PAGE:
The Art of Connectivity


 

Last week along with 280 other delegates, M&G attended the Australia Council for the Arts Marketing Summit in Hobart. This is an annual conference that brings together large and small arts organisations to explore current trends, nut out strategies for the future and mull over the past.

Thanks to the clever person who coined ‘The Art of Connectivity’ title, there are no surprises for guessing that this year’s theme delved deep into digital connections with audiences.

For some this meant being brought up to speed quickly as Keiran Flanagan, Scott Ward and Jane Huxley talked trends. For others it meant being seriously inspired by presenters like Jo Verrrent who showed us what can be done to make arts programming truly accessible.

Jo presented a clip of Menage a Trois by artists Claire Cunningham and Gail Sneddon, a 2012 National Theatre Scotland production. It describes the story of a lonely woman who crafts her perfect man out of the only thing she knows – her crutches. The video was played to the audience twice. The first viewing was accompanied by the melodic cello soundtrack and the second with the voice-over for the visually impaired. Both versions were deeply moving, though the voice over version stole the audience’s heart. Poetic, descriptive and beautifully spoken, it was the perfect demonstration about how easy it should be to make programs accessible to all.

Under Tom's guiding hand we developed a deep abiding appreciation for the best kind of digital: that which is intimate and invisible.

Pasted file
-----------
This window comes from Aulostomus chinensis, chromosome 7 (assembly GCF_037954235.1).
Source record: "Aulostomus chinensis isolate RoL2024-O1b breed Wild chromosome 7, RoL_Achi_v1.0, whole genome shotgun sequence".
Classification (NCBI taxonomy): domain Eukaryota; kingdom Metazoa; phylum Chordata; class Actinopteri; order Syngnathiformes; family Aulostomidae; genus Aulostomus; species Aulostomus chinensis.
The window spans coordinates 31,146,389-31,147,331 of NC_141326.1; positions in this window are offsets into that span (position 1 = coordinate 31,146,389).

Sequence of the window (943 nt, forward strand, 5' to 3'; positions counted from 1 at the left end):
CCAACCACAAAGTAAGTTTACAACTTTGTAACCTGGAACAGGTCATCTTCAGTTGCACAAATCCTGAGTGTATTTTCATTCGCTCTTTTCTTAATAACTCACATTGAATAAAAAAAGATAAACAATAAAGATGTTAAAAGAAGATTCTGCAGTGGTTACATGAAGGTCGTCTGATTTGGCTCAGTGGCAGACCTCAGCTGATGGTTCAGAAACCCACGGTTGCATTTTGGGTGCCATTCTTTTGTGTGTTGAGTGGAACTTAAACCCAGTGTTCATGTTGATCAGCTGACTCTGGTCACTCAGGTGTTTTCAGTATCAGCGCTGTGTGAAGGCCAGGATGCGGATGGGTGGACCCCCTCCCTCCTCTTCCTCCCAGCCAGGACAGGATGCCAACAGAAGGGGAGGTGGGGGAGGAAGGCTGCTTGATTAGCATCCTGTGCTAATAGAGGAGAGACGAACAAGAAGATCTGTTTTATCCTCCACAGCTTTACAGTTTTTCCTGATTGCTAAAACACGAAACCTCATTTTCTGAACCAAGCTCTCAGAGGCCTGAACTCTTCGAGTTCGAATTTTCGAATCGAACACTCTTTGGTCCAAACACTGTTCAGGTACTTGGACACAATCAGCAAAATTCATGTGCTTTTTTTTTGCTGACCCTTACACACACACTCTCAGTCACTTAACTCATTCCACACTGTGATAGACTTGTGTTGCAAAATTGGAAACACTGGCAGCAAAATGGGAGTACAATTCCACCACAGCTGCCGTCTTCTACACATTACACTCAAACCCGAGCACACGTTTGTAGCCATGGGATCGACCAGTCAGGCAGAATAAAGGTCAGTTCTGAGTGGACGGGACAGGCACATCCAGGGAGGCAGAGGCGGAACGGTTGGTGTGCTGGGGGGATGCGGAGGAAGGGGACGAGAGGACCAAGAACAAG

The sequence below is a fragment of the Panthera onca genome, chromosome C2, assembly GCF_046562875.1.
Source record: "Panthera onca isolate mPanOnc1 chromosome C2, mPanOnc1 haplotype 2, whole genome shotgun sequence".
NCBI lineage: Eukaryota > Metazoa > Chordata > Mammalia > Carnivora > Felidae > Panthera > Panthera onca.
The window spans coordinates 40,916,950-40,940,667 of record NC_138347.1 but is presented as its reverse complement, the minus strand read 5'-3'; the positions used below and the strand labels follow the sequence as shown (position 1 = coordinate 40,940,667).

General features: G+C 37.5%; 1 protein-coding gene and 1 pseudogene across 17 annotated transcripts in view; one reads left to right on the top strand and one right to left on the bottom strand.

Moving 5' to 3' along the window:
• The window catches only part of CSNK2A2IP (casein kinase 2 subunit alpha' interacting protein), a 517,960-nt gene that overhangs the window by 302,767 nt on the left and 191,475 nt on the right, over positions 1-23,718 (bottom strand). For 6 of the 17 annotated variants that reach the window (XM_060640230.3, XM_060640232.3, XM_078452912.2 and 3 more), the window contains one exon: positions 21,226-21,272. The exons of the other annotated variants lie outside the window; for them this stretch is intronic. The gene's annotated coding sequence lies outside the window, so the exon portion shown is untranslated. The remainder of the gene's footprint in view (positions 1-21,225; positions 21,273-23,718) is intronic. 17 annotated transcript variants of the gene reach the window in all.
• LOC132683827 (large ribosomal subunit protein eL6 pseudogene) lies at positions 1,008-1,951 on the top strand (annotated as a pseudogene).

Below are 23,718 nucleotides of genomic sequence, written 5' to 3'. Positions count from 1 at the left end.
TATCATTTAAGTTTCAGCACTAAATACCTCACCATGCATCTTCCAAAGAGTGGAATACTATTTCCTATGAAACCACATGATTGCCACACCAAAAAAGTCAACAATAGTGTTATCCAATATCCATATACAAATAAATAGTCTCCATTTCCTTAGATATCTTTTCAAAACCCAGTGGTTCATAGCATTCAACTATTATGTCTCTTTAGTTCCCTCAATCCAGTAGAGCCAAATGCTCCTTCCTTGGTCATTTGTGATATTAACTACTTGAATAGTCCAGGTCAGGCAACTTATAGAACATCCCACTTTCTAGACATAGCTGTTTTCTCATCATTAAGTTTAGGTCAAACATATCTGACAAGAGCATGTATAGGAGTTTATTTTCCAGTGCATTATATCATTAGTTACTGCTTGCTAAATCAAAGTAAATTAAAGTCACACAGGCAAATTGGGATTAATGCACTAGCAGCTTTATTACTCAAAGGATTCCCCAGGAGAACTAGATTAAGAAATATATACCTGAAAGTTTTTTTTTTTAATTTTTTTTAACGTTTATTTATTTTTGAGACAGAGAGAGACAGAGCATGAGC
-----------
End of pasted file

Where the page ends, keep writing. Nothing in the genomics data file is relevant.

We talked personal music profiling with Jane Huxley from Pandora Radio, we marvelled over Geelong Performing Arts Centre’s recent success with its sponsored Facebook campaign.  We took notes about the best ratios for dual appeal content on our Facebook pages, the importance of owned versus earned content, and learnt about the demise of the click (which, luckily will be replaced with its younger sibling, the swipe. Phew). We talked in Tweets and in pixel code snippets, and contemplated the light filtering through the domed ceiling of the Baha’i Centre of Learning.

But for M&G, Tom Uglow’s presentation on the second day tolled the loudest bell. Tom Uglow, from Google’s Creative Lab Sydney, took us on a world wind tour of what’s digitally possible – now and in the near future. Under Tom’s guiding hand we developed a deep abiding appreciation for the best kind of digital: that which is intimate and invisible. We were stunned and awed and finally brought back to earth with five important points.

Tom Uglow’s tips for success. 

  1. Mobile is everything
  2. Hard working digital is very effective (can Google see you? If not, you need to show your face!)
  3. Small engaged audiences are perfect – don’t buy ‘Likes’ from China
  4. Experiments never fail – digital is there for people to play and create with
  5. Find the geeks that love you. Buy them beer!

No matter how small or large the budget, we should all remember to live by them.